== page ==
Tuesday, July 26, 2016

A shocking view that still hurts to read

This column was shocking when I wrote it for The Daily News back in 1991. We had just returned from a trip to Spain and it took me back to earlier trips to Spain and some of my observations and experiences of those times.

It's still shocking today. It so clearly explains how prejudice and bigotry exist and thrive. I'm sure if I read the entries in the Encyclopedia Britannica of today, they would be very different but think how many generations of people read the entries as I quote from them below.

When we were in Italy a few years ago, we encountered gypsies – still called gypsies in many places – who seemed to live much the same way in Rome and Florence as we had observed in Granada almost 30 years ago. The prejudice is still very strong. There remains in many countries an antipathy toward the Roma people, including Canada.

I remember strolling up the hill toward the Alhambra in Granada on one of my earlier trips to Spain and being presented with a flower by a charming, laughing gypsy woman. I accepted it with pleasure, thinking what a nice hospitable country this was, when she demanded payment from my (male) companion. He hadn't noticed any of this and was taken aback by her aggressiveness but things were sorted out, the woman was paid, and I decided I might as well enjoy my flower. I was a little embarrassed that I had so easily assumed it was a gift.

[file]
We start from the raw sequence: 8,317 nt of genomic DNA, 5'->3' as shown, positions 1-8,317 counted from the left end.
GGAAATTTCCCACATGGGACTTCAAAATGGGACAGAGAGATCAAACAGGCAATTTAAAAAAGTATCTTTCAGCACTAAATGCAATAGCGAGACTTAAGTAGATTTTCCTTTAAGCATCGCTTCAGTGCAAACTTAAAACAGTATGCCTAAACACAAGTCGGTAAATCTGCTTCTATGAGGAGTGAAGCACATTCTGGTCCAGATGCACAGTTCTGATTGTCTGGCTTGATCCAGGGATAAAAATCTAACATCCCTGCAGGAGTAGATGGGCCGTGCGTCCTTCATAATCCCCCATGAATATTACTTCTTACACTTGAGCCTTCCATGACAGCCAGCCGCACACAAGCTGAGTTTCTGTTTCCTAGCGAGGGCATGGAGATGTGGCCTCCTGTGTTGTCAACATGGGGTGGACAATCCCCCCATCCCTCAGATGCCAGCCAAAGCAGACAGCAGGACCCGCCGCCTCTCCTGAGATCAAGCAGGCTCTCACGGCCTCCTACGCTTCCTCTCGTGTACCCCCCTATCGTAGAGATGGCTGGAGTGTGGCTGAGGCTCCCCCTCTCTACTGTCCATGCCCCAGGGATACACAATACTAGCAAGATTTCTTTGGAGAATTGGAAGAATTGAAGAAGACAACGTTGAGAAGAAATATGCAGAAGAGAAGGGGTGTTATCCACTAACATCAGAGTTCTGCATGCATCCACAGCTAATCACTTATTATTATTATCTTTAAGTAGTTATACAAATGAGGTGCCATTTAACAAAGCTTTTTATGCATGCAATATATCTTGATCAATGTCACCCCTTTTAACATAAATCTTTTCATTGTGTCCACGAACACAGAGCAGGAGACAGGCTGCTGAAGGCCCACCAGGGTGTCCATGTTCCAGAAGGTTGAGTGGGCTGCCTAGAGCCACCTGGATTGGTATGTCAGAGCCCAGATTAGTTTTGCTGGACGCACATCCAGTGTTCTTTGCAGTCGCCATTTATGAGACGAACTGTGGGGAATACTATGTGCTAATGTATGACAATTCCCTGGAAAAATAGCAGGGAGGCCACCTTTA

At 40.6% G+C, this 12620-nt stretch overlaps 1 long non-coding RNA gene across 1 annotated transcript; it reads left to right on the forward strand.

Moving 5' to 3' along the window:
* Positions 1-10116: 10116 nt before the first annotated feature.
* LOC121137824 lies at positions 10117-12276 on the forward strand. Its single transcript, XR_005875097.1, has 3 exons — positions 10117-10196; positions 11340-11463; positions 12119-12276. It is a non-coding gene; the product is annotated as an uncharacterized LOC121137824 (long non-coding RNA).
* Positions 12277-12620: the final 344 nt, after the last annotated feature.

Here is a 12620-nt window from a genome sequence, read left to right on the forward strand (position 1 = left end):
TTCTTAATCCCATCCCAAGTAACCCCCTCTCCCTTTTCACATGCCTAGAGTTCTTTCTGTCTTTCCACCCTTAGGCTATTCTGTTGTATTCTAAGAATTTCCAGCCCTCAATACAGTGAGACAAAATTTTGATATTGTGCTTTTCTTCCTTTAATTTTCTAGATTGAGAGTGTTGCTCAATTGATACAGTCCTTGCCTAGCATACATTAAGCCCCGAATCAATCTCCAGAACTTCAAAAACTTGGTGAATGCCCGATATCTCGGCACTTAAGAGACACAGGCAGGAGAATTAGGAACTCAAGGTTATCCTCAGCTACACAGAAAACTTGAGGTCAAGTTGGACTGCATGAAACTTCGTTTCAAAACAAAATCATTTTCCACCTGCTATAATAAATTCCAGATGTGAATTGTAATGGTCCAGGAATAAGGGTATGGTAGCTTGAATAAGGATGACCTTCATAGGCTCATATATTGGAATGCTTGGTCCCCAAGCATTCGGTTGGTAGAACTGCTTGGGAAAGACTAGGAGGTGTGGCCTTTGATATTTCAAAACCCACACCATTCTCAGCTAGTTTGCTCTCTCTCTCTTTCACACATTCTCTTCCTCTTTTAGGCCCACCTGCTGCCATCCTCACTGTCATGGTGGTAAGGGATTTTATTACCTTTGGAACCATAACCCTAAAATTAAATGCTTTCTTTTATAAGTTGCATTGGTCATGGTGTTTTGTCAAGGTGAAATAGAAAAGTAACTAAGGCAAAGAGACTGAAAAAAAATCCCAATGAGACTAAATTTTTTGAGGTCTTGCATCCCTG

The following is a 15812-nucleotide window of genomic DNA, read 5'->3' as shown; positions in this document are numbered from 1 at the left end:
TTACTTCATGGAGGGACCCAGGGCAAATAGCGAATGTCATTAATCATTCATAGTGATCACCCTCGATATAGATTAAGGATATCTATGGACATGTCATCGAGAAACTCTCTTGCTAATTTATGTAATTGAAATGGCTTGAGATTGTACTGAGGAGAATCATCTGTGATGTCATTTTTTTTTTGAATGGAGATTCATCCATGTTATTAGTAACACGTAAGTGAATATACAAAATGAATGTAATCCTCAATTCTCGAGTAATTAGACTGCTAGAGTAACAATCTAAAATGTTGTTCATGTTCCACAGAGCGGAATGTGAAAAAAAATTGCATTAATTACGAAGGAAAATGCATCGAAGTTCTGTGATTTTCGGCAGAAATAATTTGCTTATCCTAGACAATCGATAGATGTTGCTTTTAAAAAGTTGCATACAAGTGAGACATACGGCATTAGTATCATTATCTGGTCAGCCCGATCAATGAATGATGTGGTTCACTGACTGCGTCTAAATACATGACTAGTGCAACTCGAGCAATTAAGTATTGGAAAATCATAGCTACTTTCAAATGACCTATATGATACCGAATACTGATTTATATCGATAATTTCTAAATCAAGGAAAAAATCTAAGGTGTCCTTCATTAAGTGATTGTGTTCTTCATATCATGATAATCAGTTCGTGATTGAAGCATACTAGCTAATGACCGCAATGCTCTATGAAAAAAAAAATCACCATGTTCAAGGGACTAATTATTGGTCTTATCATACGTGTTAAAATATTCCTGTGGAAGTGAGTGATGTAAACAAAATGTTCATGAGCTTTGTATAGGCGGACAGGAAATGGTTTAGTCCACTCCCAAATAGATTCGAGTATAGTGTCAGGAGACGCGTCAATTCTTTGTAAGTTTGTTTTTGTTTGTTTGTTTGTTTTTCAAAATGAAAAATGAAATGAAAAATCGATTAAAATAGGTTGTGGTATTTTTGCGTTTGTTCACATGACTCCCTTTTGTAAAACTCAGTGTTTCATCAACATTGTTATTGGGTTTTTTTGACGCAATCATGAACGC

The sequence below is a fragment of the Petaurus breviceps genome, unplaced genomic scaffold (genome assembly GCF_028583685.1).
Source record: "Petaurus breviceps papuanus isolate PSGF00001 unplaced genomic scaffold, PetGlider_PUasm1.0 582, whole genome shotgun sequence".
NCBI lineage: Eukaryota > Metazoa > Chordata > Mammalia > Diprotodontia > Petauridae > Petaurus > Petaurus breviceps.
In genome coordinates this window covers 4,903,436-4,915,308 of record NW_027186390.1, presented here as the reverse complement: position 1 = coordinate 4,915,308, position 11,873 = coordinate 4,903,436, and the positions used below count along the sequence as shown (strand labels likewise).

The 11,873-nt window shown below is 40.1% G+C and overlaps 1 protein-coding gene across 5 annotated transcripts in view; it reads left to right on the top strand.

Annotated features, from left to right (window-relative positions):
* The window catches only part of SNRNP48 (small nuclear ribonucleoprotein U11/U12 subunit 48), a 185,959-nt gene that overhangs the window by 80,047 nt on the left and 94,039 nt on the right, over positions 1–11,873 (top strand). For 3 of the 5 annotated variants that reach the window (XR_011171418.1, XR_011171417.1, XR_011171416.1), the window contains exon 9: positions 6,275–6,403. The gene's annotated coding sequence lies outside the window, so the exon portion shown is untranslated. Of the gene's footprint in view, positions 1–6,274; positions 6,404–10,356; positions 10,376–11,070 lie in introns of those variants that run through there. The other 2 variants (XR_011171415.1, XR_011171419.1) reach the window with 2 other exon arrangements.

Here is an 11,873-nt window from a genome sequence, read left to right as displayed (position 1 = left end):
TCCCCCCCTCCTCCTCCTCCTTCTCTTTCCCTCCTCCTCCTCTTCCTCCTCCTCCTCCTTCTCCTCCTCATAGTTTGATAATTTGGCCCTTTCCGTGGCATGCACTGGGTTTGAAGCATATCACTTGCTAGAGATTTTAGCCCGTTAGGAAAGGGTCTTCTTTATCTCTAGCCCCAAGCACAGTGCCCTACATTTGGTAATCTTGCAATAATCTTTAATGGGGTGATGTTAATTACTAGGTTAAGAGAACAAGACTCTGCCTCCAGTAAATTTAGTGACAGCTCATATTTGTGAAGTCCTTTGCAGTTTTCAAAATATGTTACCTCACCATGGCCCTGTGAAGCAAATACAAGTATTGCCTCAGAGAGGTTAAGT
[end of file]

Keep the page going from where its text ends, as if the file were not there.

I've never accepted another one although the flower vendors – women and children – are as much in evidence on the streets of Granada today as they were 20 years ago. Some of them could be the same ones, I suppose. They still thrust the flowers at women travellers and then turn to the men for the payment – “por amore!” they say, both loud and pathetic at the same time.

The Granada gypsies live outside the city in the mountains. In fact, an old guide book I came across lists them as one of the tourist attractions: “Granada is protected by mountains...in the north by the Albaicin, where a large colony of gypsies live in caves – complete with electric lights and telephones! Make a trip there and perhaps see them dancing in their colourful costumes.”

That particular guide doesn't say watch out for your wallet, although another guide I read recently warned of groups of young gypsy boys in certain areas who, the book said, are accomplished pickpockets.

Gypsies are not a people I've thought too much about although I was once fairly well-acquainted with Ron Lee, author of the acclaimed book Goddam Gypsy.

But after returning from Spain this time, I kept thinking about them – they live not only in Granada, of course, but are also seen in the other cities, usually street vending.

I read bits and pieces about gypsies here and there, and then went to that definitive tool of research, the Encyclopedia Britannica. Now I must explain that my Encyclopedia Britannica is quite old. The only reason I have it is because the high school in Chatham, N,B, was being converted into an elementary school and someone called and told me that many books – including a complete set of Encyclopedia Britannica – was being taken to the dump. Imagine! So I went and rescued it. This set was revised in 1960.